Four players playing pickleball on a backyard court in Bethesda, Md. (Kevin Dietsch/Getty Images) (Kevin Dietsch via Getty Images)

How pickleball became a phenomenon

By the 1990s, pickleball was played regularly in schools and retirement communities, given that it’s easy to play and enjoyed by people of all ages, from kids to seniors. Its popularity really took off during the COVID-19 pandemic, as people were in need of safe, socially distanced, outdoor exercises.

The number of pickleballers increased from 4 million to almost 5 million (a rise of 14.8%) between 2021 and 2022, per the Sports & Fitness Industry Association (SFIA), the premier trade association for the sporting goods and fitness industry. That demand led cities to convert community tennis and basketball courts (at YMCAs, parks, schools, community clubs and residential neighborhoods) to part-time, sometimes full-time pickleball venues. By the end of 2022, there were over 44,000 pickleball venues in America.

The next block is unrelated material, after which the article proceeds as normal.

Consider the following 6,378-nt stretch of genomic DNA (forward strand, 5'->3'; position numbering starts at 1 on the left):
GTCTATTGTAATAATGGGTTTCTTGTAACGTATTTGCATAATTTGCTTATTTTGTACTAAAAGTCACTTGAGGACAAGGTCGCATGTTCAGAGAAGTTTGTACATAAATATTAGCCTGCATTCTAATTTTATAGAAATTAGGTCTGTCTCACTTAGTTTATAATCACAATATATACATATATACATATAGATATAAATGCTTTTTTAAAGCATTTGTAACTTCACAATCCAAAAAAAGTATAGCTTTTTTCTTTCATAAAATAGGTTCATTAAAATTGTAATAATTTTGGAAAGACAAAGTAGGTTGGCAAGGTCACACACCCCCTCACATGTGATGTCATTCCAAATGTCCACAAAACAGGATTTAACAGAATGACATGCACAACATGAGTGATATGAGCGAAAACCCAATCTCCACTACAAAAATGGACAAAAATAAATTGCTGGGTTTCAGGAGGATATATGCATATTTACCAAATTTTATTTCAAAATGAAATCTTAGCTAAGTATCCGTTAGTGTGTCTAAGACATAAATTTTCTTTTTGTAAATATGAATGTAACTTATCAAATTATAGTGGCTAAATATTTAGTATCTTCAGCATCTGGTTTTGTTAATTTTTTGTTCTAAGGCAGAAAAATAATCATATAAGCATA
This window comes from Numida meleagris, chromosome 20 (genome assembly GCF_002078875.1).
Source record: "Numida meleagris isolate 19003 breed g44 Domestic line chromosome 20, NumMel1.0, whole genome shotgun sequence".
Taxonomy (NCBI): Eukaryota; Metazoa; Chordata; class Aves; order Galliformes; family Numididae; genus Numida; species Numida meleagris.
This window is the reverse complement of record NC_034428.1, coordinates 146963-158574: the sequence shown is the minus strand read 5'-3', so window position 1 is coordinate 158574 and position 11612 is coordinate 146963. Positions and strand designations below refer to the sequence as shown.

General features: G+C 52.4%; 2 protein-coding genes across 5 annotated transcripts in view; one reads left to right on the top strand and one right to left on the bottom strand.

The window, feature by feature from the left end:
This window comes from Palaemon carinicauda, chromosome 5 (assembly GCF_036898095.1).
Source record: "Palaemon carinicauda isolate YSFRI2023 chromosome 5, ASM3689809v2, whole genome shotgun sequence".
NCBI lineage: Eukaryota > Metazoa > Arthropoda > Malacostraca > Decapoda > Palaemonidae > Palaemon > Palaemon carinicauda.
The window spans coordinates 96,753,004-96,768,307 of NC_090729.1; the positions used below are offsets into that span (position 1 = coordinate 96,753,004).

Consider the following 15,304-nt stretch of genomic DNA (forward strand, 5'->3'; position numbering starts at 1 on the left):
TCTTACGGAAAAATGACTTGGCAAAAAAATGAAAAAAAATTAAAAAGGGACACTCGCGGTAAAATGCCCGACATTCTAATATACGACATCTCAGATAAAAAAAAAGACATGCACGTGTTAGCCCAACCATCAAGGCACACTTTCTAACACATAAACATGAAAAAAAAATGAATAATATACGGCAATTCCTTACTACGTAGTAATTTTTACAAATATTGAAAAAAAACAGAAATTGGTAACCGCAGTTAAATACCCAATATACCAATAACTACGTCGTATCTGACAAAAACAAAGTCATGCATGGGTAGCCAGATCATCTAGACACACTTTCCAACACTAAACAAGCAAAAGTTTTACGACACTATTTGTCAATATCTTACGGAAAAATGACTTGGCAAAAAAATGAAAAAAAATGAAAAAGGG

Why some say it’s addictive

Erin McHugh, pickler and author of the guidebook Pickleball Is Life, credits the addictive factor — and what outsiders may perceive to be "cultlike" — to the game being easy to learn and fun to play, thus inspiring those who love it to want others turned on to it, too.

"It tends to be a kind and inclusive sport," McHugh tells Yahoo News, "so there are plenty of missionaries who want to spread the word, who want everyone to experience the joy that they do.”

Further, adds Connor Pardoe, founder and CEO of the Professional Pickleball Association Tour, no other sport has been able to bring people of so many ages, backgrounds and cultures together in such a short time frame.

“I’ve seen it again and again at our tournaments over the years, both on the professional and amateur sides,” he tells Yahoo News. “The low barrier to entry and endless opportunity to improve allow for new players to get hooked fast and stick with it for a lifetime.”